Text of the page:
Deciding what to spend on SEO is tricky, spend too little and you won’t see a return, spend too much and well, you’ll spend too much.
Most SEO firms will give you a realistic estimate of what can be achieved and what it will cost but you need to do your due diligence and sense check what you’re being told.
The first task is to understand your market, your keywords and your competition. Figure out who currently ranks highly for your keywords and have a look at their inbound links using something like open site explorer or Yahoo! Do the same for your site and look at the difference, this should give you a rough idea of the size of the task at hand in terms of link building. It’s worth doing this a few times over a couple of months to get an idea of how fast they are building links and how hard your competition are working on their SEO. Look at their content and yours too, who has more? Who’s is better?
Once you have a rough idea what needs doing, you need to decide how quickly you want results. SEO is a cumulative process, you build on it over time so a little work each week will do the same as a lot of work all at once, it will just take longer (not strictly true, if you build links too fast you can be penalised as it looks like you are buying them).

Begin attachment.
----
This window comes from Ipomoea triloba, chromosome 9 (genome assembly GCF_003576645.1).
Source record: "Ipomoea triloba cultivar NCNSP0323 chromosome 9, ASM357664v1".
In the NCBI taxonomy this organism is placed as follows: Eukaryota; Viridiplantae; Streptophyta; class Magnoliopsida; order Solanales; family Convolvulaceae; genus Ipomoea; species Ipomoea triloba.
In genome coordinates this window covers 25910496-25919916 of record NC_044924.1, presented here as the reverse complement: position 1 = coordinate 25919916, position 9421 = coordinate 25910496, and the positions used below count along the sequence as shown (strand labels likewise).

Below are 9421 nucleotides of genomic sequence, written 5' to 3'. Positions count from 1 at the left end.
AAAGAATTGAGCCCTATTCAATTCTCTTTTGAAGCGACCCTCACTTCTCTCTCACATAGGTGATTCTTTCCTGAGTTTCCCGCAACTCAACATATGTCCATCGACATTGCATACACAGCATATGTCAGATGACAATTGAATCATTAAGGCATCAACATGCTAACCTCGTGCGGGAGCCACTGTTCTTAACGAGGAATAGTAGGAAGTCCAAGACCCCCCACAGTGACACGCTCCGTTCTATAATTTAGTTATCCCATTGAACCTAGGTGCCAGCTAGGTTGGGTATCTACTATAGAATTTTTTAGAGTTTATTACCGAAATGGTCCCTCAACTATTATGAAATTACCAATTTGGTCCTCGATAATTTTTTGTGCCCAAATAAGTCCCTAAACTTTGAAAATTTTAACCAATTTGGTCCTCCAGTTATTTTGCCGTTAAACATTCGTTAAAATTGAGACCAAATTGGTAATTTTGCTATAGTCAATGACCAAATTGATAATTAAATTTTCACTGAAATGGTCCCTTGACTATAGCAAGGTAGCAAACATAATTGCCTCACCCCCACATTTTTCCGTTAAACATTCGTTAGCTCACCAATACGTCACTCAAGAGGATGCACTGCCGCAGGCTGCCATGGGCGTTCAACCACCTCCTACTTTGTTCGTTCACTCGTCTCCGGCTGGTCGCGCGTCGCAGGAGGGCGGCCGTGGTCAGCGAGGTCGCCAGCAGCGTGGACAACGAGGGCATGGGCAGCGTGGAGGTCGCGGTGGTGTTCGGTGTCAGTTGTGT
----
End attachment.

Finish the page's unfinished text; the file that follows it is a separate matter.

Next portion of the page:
It boils down to the old “Good, fast, cheap, pick two” maxim.
If your budget is low, you can still get results but it will take time. If you want number one rankings for competitive keywords quickly, ok but you’d better have deep pockets.
You also need to bare in mind that if your competition are even remotely SEO savvy then they won’t be standing still. If you’re working but they are working faster then the gap will be widening, not closing and you may as well not bother.
So here’s what we suggest; once you found a good SEO who you’re happy to work with, get them to help you do some sums.
Work out what good positions for your keywords will mean to you in terms of traffic, factor in your conversion rate, conversion value and profit and put a monetary value on what achieving your SEO goals will get you. Be realistic and err on the side of caution if you’re not sure. Now figure out what percentage of the extra revenue you would be prepared to spend, you can base this on existing cost of sales or marketing figures if you have them. By now you should have arrived at a figure, talk to your SEO and compare the figure you came up with to what they suggest, you may need to negotiate a little but with luck your figures won’t be a million miles apart.